An exotic plant that gives delicious fruit. It is amaranth, a pseudocereal that is obtained from the seeds of the homonymous shrub cultivated in Latin America since the times of the Aztecs. Also, in Italy, we can find the plant that grows as a weed in gardens. Much re-evaluated in recent years as it is rich in fiber and protein and, above all gluten-free; amaranth is an excellent ingredient in the kitchen to keep in the pantry.
Amaranth seeds are cooked for a long time, about 40 minutes in boiling water with a ratio of one cup of seeds to 3 of water. Before immersing them, it is important to wash them well with running water. If you want to shorten the time you can use the pressure cooker, in which 20 minutes are enough. After cooking, the seeds must be left to rest for about ten minutes so that they can swell. Finally, according to the recipes, they can be toasted in a pan with a drop of oil.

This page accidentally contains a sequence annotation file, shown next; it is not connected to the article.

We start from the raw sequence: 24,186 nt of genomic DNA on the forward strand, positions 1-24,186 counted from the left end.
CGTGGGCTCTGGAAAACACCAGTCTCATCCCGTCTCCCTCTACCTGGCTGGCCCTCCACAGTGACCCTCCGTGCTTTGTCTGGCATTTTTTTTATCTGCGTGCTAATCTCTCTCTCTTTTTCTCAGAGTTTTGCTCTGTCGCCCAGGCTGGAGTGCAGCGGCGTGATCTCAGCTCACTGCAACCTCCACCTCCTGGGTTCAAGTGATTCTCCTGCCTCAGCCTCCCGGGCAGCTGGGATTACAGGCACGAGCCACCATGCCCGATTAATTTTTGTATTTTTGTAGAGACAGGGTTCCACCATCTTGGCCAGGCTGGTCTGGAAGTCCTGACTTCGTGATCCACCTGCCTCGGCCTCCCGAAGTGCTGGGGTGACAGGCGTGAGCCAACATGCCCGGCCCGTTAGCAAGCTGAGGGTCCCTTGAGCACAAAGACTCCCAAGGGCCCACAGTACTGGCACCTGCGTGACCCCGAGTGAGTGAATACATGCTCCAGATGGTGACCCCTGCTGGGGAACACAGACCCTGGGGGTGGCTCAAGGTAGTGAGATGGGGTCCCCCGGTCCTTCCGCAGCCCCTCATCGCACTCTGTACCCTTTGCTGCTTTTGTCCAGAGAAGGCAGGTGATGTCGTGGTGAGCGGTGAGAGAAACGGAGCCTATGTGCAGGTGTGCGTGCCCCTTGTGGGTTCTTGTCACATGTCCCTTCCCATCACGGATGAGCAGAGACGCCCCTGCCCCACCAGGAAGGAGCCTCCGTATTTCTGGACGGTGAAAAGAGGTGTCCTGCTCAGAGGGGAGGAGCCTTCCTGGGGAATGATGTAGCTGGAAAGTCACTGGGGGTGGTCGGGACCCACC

Amaranth has a slightly nutty and very delicate flavor and is excellent when paired with cereals and vegetables for which it is particularly appreciated in soups and salads. You can also experiment to prepare sweet or savory croquettes and flans and combinations with dairy products and eggs are also highly recommended.
The seeds can be used in cereal and sesame bars and biscuits or, if reduced to powder, they can be partially substituted for the flour for cakes.
Amaranth is particularly suitable to accompany vegetables, in bread making and breading. Let's see how amaranth soup is prepared using vegetable scraps in the fridge